On the one hand, you’re right — it isn’t fair to a team that’s been consistently outclassing their opposition, all season, only to fall short or run empty, towards the end. However, it also seems to be in line with the league’s effort to give everyone a shot at glory.

    I feel like better recognition and reward for the Supporter’s Shield winner would solve this particular issue, without the need for massive reform. There are plenty ideas that have surfaced over the years, discussing this very same situation.. so there’s no excuse for why it can’t be done.

  2. JuliquE

    * “Long-time,” relatively speaking, of course

  3. jonny

    That’s the north american sysytem and most wouldn’t trade it for european style crowning the champion after 38 games. With no promotion or relegation the season isn’t exciting enough to be crowned a champion after the schedule is done. There is no incentive for people to attend any sport over here if your team is out of it half way through the season. Most people her look forward to the playoffs, the regular season is just entertainment, the playoffs are what counts.

  4. Adam Waltering

    So, I’m not sure how you’re going about following the playoffs. Might I suggest you pick a lower ranked team and follow them as if they were your own (sorry about Toronto by the way) New York would be a good one for this experiment due to their talent level and the fact that they had a lackluster season, but whichever you want. Follow them as if they were YOUR team.

    While I agree that it isn’t fair to teams like LA who are deservedly the best team this season this format allows 9 other fanbases to get excited about the seasons end rather than one. MLS still needs to make money and grow the sport and this is a good way to do it, by keeping fans engaged longer. Might be a bit of a gimmick but it’s one that we all are used to in the States (although it’s less of a gimmick in other American sports).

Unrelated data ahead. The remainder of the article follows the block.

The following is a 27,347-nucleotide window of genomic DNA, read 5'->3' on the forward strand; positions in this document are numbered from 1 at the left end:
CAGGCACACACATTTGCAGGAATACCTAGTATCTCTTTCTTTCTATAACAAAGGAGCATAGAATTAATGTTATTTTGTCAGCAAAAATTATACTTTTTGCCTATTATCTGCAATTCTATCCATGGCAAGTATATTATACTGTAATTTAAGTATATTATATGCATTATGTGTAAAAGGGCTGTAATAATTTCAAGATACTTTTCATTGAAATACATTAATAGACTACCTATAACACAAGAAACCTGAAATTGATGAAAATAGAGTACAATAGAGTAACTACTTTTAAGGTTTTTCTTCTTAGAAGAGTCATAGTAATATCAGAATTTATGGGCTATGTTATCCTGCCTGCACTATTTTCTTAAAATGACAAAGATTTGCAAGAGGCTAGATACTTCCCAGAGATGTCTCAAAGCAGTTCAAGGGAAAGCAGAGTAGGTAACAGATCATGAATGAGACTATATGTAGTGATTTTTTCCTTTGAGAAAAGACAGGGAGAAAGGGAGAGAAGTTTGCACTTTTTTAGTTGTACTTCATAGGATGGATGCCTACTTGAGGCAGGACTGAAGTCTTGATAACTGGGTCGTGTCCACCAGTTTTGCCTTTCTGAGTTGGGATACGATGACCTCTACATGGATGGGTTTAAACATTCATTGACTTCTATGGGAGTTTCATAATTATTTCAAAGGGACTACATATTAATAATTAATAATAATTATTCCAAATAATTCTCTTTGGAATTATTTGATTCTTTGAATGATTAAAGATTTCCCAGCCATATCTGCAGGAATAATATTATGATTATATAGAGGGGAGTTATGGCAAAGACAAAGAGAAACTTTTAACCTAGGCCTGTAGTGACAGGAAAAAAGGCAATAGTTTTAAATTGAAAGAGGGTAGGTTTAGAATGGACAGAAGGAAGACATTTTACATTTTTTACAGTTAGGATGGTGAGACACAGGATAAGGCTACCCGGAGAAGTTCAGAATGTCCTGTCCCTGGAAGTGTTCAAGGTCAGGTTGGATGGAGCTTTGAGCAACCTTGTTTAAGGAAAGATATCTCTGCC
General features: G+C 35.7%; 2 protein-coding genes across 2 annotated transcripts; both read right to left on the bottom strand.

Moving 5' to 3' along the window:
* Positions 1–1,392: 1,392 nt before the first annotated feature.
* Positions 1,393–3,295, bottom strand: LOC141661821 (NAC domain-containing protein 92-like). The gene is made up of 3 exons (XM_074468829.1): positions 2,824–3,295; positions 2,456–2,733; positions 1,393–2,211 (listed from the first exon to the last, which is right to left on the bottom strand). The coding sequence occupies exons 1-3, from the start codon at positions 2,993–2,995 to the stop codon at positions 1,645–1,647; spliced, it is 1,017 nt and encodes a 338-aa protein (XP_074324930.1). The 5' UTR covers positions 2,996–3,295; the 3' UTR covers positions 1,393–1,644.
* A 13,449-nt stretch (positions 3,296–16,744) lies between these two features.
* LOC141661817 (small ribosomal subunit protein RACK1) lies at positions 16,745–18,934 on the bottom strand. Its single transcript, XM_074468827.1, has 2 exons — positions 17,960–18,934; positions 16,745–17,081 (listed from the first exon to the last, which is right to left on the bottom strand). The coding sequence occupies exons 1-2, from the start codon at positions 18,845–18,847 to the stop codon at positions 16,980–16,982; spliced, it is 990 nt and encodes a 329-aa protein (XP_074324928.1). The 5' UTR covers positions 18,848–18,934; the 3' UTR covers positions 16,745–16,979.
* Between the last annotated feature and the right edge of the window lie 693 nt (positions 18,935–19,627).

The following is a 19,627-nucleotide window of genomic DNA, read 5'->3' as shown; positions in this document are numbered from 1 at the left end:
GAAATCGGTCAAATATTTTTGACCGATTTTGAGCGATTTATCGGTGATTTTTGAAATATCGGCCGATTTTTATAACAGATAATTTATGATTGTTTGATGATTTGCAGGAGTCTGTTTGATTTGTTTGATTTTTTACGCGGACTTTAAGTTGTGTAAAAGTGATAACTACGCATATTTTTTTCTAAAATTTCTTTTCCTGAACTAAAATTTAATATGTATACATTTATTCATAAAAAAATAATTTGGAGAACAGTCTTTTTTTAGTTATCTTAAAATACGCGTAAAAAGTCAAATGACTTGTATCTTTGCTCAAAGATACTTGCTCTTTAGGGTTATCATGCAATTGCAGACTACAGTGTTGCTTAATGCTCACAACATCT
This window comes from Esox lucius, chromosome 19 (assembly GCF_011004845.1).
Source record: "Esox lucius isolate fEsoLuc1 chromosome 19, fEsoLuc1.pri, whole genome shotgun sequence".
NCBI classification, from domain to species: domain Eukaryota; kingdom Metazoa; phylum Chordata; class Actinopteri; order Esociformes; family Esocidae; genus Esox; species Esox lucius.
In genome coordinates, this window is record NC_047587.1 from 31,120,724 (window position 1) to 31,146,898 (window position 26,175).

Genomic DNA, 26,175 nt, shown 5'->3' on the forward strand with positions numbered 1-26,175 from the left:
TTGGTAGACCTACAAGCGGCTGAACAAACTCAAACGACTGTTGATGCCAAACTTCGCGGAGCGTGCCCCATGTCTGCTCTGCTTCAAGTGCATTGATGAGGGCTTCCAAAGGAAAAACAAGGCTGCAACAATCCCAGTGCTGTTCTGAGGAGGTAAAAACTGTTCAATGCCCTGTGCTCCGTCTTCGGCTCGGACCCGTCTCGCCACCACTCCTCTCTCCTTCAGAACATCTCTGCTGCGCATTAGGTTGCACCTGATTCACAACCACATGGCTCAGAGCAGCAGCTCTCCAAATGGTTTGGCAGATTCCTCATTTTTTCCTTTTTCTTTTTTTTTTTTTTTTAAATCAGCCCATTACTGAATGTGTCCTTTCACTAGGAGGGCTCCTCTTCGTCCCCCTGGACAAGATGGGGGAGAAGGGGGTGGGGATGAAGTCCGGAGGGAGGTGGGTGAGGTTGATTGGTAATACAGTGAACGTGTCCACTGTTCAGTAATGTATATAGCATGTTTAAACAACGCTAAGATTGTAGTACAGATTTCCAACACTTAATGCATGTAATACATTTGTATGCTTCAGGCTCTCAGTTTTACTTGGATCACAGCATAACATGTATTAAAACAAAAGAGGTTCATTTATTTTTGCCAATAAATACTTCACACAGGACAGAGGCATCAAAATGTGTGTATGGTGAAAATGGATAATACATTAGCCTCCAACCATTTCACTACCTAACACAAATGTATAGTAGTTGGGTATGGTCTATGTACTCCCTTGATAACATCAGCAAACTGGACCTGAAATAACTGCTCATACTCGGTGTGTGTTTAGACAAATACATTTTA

Anyway, I hope you enjoy the playoffs.

    • I think I will follow as an unbiased observer Adam. Enjoyed the two wild card games so far and I expect it to get better. As for Toronto I think they might be in with a shout next year!

  5. RicardoV

    Javier Morales is back.

    I agree that it is a bit untidy to have the MLS Cup winner crowned as League champion. LA is the winner of the league in my mind and Seattle is deserving of of a CONCACAF Champions League slot even without their Open Cup, But, tournament football is deserving in its own respect and I’ve often wondered if the Engerlish folk couldn’t add a bit of relevance to the Carling Cup by having it as an end of season cup with an Europa League spot for the winner.

    By the way, did I mention that Javier Morales is back?

  6. Winston

    I look at the two (regular season vs. MLS playoffs) as being separate entities. The winner of the season wins the Supporters Shield and some Managers have said this is the most important trophy in MLS.

    For those who want a playoff, I see the MLS playoffs as a mini knock-out tournament where the invitations are sent based on season performance similar to Champions League play anywhere else.

    In North America, not having a playoff is not going to help promote your league. Period. On this side of the pond, we love the chance to see an underdog cause an upset.

    If the winner of the league table is so confident in their form through the season, what’s an extra couple of games to conclusively prove it? And if they get put out… oh well, they still have the Supporters Shield.